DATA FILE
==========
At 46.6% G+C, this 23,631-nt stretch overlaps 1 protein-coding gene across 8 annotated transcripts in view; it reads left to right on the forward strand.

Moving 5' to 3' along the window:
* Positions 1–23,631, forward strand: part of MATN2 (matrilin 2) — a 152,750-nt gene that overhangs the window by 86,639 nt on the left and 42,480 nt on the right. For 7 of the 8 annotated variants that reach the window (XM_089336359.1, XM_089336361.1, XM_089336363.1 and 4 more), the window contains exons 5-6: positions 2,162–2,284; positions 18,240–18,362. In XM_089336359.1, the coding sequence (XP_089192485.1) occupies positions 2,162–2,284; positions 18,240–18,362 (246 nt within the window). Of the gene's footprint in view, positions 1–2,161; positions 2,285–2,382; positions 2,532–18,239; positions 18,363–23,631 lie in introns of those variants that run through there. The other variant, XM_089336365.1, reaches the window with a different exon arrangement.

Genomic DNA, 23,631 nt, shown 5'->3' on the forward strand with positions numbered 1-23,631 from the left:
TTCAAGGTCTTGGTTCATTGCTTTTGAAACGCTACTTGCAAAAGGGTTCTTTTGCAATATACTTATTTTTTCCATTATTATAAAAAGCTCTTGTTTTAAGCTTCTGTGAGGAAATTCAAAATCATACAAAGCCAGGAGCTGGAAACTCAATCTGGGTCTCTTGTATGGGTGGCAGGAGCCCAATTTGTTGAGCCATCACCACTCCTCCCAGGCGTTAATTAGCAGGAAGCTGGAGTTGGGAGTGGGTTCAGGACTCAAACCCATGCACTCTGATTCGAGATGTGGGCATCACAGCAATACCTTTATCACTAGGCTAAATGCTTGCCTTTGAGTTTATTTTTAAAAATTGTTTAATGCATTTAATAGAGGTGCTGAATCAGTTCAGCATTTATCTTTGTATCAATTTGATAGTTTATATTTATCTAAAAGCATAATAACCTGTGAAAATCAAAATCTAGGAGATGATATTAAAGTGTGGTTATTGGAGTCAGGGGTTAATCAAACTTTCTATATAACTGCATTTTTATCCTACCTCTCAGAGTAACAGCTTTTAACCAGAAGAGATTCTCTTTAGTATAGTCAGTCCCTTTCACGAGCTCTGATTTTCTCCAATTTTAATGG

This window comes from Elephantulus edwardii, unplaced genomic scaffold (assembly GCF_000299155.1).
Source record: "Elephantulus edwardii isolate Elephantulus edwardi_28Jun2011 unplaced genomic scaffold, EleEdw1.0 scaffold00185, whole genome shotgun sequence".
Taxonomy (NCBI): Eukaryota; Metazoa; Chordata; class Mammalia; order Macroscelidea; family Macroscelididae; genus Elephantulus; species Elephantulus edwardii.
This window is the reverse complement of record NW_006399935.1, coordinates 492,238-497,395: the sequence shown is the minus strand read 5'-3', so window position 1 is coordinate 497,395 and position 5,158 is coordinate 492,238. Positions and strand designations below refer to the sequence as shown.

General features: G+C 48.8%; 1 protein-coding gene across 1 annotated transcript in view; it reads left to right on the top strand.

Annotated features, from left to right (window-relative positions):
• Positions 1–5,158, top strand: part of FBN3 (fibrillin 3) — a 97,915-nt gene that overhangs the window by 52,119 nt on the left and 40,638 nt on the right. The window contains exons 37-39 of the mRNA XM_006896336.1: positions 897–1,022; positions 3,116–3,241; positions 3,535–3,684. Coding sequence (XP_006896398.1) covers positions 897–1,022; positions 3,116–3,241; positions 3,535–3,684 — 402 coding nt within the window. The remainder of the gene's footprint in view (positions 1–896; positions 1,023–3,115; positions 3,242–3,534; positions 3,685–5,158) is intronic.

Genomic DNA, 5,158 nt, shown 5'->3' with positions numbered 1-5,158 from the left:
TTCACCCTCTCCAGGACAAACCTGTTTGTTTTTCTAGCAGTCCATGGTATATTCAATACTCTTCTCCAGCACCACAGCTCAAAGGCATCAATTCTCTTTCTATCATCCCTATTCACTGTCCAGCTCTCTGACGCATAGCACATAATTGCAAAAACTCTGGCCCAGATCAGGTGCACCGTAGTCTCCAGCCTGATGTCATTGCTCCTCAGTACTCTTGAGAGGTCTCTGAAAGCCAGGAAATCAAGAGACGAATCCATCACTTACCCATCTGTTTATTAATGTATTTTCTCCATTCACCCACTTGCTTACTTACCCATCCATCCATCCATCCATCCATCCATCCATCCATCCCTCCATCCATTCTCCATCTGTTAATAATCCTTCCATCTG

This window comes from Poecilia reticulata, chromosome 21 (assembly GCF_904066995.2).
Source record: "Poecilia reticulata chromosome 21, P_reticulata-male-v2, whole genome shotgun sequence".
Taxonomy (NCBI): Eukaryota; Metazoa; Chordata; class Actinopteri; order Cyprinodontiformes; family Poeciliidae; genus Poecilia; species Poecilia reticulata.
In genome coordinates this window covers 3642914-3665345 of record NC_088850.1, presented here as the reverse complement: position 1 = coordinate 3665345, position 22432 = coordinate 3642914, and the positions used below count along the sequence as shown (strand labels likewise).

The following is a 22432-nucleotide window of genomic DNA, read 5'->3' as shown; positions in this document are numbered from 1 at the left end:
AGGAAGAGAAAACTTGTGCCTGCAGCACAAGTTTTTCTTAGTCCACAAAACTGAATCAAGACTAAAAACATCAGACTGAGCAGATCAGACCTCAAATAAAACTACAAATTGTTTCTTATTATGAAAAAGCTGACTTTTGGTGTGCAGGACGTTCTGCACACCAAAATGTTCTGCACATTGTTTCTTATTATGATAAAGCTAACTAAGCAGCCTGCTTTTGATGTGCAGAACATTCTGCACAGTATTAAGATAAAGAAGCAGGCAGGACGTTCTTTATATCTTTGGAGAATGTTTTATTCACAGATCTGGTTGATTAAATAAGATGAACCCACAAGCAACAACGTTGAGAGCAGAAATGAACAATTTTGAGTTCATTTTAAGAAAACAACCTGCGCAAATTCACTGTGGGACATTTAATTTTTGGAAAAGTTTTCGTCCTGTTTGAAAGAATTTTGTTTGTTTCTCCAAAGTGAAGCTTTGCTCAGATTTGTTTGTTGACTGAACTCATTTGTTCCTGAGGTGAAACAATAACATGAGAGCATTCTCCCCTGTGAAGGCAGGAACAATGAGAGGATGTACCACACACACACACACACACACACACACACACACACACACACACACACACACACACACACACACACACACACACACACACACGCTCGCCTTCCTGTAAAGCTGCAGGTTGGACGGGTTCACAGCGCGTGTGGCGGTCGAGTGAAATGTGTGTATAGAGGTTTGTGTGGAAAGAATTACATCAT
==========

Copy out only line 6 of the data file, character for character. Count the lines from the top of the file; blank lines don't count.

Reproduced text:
This window comes from Elephantulus edwardii, unplaced genomic scaffold (assembly GCF_000299155.1).